"The Church of Scientology was founded in 1953 by American science fiction author L. Ron Hubbard, who wrote that 75 million years ago, an alien ruler called Xenu brought billions of his people to Earth in a spaceship and then killed them in a bomb blast, leaving their spirits to wander around and harm the living." Apparently, Scientologists don't find it "coincidental" that Hubbard had previously made a living as a science fiction writer who was paid to create fantastic scenarios that included evil aliens bothering earth people.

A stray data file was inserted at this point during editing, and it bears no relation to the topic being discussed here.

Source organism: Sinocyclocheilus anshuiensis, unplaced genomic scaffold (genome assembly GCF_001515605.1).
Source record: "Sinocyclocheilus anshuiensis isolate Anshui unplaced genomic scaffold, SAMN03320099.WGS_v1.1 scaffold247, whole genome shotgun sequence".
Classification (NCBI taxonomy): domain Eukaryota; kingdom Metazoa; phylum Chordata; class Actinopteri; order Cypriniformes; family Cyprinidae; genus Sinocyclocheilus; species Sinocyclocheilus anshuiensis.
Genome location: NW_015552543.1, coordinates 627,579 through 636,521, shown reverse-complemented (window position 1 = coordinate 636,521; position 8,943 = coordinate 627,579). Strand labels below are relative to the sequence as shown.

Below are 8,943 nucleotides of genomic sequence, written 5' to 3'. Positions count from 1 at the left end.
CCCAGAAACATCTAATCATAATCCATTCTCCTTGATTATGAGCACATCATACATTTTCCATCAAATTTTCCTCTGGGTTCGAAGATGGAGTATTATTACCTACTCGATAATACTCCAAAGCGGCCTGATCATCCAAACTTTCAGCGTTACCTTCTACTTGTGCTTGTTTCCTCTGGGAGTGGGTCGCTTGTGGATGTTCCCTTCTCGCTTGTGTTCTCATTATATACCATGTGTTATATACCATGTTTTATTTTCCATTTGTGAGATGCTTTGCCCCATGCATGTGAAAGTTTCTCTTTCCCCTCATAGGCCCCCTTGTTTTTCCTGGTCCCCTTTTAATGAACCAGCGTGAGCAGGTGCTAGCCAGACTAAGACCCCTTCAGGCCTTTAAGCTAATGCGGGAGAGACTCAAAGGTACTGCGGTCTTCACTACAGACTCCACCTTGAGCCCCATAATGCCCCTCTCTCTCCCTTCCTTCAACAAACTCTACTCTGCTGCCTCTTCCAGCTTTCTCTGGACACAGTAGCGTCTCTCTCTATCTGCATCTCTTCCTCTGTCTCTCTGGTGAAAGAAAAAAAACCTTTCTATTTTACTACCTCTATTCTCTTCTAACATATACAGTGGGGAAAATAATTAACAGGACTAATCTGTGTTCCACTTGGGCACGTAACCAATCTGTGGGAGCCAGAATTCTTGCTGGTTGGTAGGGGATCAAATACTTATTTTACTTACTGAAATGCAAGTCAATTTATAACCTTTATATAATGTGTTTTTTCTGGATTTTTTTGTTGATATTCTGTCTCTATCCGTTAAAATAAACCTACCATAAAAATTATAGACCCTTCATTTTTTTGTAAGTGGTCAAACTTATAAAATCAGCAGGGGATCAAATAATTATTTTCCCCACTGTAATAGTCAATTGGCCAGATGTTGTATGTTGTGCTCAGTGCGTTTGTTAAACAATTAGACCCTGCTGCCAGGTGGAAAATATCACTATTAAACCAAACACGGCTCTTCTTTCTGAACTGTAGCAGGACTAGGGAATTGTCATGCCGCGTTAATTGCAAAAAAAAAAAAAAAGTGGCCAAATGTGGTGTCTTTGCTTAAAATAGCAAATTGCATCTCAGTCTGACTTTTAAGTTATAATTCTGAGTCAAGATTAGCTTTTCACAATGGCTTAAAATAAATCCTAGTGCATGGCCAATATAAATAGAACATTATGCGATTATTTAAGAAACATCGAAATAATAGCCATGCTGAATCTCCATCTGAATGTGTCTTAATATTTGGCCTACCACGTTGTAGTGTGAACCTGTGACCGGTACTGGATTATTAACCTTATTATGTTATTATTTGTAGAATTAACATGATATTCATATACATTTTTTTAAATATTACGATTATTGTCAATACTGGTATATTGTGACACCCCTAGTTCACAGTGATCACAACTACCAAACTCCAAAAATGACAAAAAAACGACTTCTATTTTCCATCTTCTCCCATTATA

The claims in "Going Clear" would seem surrealistic had it not been for the church's decades-long evasion of answering straight questions with straight answers. Miscavige and other top church officials have adopted the same bunker-like mentality that their mentor, Hubbard, had employed with great success. Their problem is that Hubbard lived in the pre-internet era. Through social networking, those critical of Scientology have easily been able to unite and coordinate their allegations against the church. Meanwhile, in the wake of all the buzz caused by "Going Clear", the church has had to go on record to deny that they take vindictive actions against their critics. This leaves them in the classic no-win situation. If they don't retaliate, the overwhelming amount of publicity about the church will be negative. (If a picture is worth a thousand words, a documentary is worth a million.) If they do retaliate, they will play into the hands of their critics, who are salivating to prove that the strong-arm tactics are continuing. Meanwhile, the documentary contends that, although the church still maintains billions in wealth, the membership is estimated to have shrunk to no more than 50,000 members worldwide. Although no source is cited for this statistic, it is arguable that the church's influence is fading. In today's wired world, if the allegations of harassment are true, it would be impossible for the church to track down and try to intimidate all of their critics worldwide.